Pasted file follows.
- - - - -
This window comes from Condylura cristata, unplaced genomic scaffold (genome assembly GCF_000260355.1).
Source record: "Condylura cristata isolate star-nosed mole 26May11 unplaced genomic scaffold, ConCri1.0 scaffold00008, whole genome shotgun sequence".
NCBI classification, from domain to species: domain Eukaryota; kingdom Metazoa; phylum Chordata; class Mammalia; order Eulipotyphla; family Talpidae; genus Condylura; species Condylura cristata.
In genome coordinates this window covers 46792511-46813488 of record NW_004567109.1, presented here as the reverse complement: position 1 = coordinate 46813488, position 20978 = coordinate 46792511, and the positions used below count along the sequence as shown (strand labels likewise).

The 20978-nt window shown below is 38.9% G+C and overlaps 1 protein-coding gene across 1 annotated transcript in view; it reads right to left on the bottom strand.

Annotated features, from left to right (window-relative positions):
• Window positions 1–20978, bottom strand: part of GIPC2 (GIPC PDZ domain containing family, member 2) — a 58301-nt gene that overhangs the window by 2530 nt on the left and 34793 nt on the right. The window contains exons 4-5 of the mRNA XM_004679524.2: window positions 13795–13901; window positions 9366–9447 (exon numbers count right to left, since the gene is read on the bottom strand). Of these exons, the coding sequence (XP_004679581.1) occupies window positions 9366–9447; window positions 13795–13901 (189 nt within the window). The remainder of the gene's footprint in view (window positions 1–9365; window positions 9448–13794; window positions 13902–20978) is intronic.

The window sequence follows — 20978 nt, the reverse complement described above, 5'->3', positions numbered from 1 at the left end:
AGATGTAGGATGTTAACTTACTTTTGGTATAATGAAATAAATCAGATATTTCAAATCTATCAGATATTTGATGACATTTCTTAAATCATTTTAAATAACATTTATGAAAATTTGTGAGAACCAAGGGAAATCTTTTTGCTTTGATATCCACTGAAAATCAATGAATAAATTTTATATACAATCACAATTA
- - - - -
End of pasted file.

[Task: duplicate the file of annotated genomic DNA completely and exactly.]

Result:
This window comes from Condylura cristata, unplaced genomic scaffold (genome assembly GCF_000260355.1).
Source record: "Condylura cristata isolate star-nosed mole 26May11 unplaced genomic scaffold, ConCri1.0 scaffold00008, whole genome shotgun sequence".
NCBI classification, from domain to species: domain Eukaryota; kingdom Metazoa; phylum Chordata; class Mammalia; order Eulipotyphla; family Talpidae; genus Condylura; species Condylura cristata.
In genome coordinates this window covers 46792511-46813488 of record NW_004567109.1, presented here as the reverse complement: position 1 = coordinate 46813488, position 20978 = coordinate 46792511, and the positions used below count along the sequence as shown (strand labels likewise).

The 20978-nt window shown below is 38.9% G+C and overlaps 1 protein-coding gene across 1 annotated transcript in view; it reads right to left on the bottom strand.

Annotated features, from left to right (window-relative positions):
• Window positions 1–20978, bottom strand: part of GIPC2 (GIPC PDZ domain containing family, member 2) — a 58301-nt gene that overhangs the window by 2530 nt on the left and 34793 nt on the right. The window contains exons 4-5 of the mRNA XM_004679524.2: window positions 13795–13901; window positions 9366–9447 (exon numbers count right to left, since the gene is read on the bottom strand). Of these exons, the coding sequence (XP_004679581.1) occupies window positions 9366–9447; window positions 13795–13901 (189 nt within the window). The remainder of the gene's footprint in view (window positions 1–9365; window positions 9448–13794; window positions 13902–20978) is intronic.

The window sequence follows — 20978 nt, the reverse complement described above, 5'->3', positions numbered from 1 at the left end:
AGATGTAGGATGTTAACTTACTTTTGGTATAATGAAATAAATCAGATATTTCAAATCTATCAGATATTTGATGACATTTCTTAAATCATTTTAAATAACATTTATGAAAATTTGTGAGAACCAAGGGAAATCTTTTTGCTTTGATATCCACTGAAAATCAATGAATAAATTTTATATACAATCACAATTA